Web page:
The equality of opportunity to decline renewal might also empower a party to set the terms on which the relationship might continue. These terms might address irritating personal habits, responsibility for common chores, attendance at counselling, spending patterns and shared debts, relationships with others, means of conflict resolution and management of family obligations. In my experience, marriage and cohabitation agreements that call for a review are rarely actually reviewed, either because the couple have forgotten about the term or because the review may prejudice the survival of the relationship. In a fixed-term relationship, a review would be necessary for the continuation of the relationship.

Would term-limited relationships work in real life? Honestly, I don't know, but I think the idea is worth considering, particularly by younger couples. So, apparently, do the millennials. Here's the infographic from Bennett's Time article:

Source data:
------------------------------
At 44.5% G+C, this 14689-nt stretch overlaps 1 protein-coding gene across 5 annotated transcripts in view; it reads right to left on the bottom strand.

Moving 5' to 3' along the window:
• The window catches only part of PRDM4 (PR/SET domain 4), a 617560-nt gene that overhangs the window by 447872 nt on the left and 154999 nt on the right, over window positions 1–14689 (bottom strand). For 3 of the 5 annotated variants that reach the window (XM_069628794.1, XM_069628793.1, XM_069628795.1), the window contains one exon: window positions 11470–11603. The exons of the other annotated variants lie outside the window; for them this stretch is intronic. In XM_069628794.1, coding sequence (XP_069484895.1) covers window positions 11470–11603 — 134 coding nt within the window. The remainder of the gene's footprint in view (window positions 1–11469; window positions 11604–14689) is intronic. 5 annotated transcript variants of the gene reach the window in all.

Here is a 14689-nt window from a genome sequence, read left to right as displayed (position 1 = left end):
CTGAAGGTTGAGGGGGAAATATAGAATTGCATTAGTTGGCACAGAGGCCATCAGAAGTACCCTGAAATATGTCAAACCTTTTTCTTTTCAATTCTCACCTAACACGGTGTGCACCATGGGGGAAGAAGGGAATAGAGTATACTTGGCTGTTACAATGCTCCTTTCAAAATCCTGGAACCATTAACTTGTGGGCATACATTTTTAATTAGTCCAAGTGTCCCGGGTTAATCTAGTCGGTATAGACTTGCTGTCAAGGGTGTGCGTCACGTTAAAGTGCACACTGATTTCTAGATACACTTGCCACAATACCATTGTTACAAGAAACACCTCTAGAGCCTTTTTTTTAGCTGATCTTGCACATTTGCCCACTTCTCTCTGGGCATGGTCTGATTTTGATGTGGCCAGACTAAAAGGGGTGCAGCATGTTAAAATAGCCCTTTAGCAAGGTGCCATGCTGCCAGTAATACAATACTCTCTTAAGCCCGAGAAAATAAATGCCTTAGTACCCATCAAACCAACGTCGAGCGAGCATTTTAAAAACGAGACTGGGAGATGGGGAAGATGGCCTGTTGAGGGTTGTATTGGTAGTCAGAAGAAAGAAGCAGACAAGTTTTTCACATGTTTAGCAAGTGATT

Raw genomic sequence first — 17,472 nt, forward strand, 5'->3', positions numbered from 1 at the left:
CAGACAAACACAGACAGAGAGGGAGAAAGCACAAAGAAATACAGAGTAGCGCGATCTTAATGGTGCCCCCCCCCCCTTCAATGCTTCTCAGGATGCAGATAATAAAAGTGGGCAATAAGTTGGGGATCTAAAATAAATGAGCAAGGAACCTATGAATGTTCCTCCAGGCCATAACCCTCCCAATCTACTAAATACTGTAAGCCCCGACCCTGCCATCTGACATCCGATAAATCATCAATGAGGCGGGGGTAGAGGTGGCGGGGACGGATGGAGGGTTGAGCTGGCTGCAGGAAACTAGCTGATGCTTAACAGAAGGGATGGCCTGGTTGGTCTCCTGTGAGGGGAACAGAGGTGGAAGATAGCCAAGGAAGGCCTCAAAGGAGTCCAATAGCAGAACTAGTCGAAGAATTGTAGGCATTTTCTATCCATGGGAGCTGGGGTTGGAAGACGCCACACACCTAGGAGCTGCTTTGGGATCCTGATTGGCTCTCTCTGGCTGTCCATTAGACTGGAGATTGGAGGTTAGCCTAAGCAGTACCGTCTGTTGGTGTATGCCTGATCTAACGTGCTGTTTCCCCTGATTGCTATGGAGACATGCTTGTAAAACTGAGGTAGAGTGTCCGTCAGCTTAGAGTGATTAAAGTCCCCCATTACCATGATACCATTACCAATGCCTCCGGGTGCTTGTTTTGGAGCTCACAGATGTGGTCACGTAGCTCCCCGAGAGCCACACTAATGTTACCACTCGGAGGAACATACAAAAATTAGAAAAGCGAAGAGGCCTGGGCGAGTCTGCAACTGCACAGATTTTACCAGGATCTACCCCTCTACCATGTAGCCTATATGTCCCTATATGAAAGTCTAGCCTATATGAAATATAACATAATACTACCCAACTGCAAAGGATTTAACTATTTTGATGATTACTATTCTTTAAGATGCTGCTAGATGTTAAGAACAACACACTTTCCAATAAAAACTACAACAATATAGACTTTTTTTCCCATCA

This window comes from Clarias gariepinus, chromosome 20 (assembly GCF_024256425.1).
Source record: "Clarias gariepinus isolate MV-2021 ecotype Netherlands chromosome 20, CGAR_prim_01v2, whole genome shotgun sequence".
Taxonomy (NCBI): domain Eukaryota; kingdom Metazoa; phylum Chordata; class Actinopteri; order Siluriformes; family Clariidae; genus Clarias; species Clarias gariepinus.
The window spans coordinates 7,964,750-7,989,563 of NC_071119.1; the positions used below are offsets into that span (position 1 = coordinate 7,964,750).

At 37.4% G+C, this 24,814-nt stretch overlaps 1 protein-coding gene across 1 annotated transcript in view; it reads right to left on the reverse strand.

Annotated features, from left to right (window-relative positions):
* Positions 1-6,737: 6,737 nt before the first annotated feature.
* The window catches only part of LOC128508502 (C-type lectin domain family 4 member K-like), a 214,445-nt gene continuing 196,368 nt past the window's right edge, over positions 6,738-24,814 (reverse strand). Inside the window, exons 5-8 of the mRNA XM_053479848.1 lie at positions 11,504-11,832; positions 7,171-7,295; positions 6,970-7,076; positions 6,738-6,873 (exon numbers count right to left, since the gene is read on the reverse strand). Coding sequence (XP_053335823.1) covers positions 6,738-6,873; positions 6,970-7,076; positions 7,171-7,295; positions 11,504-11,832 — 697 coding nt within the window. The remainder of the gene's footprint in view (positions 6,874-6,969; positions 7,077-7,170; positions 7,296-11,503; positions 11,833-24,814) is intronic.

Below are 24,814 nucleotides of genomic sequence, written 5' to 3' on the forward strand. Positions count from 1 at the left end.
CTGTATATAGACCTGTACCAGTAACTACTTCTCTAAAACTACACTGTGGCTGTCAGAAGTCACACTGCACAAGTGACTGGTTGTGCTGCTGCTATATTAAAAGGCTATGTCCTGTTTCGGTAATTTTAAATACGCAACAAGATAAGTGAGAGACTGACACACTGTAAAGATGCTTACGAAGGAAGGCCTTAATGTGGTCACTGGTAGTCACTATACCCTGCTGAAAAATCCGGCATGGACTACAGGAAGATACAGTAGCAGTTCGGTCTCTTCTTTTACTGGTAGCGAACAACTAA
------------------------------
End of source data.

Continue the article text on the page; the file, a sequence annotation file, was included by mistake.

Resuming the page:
In case you can't read it, the results of the USA Network survey are essentially these:
  • 10% of respondents would be interested in a multiple-partner relationship, in which a marriage could be to more than one person at a time (interestingly, the Family Law Act defines "spouse" in such a way as to permit more than one relationship that simultaneously qualifies as spousal);
  • 21% would interested in a relationship that would last for four years, with an option of a further four;
  • 36% would be interested in marriages in which the licence to marry is granted for fixed terms, and must be renegotiated to be extended; and,
  • 43% would in interested in a trial relationship of two years, a "beta" marriage, after which the relationship could be formalized or dissolved.
Interesting ideas all. However, it is worth noting that the survey also discovered that 31% of respondents thought that marriage should continue to be permanent and the legislation allowing divorce should be rescinded.

I'll write about the Family Law Act and polyamorous spousal relationships in a future post.

My thanks to my friend and colleague Zara Suleman for bringing this interesting article to my attention. Thanks also to feedly.com for thoughtfully caching an earlier draft of this article, thus saving me from a painful re-write after an even more painful accidental deletion.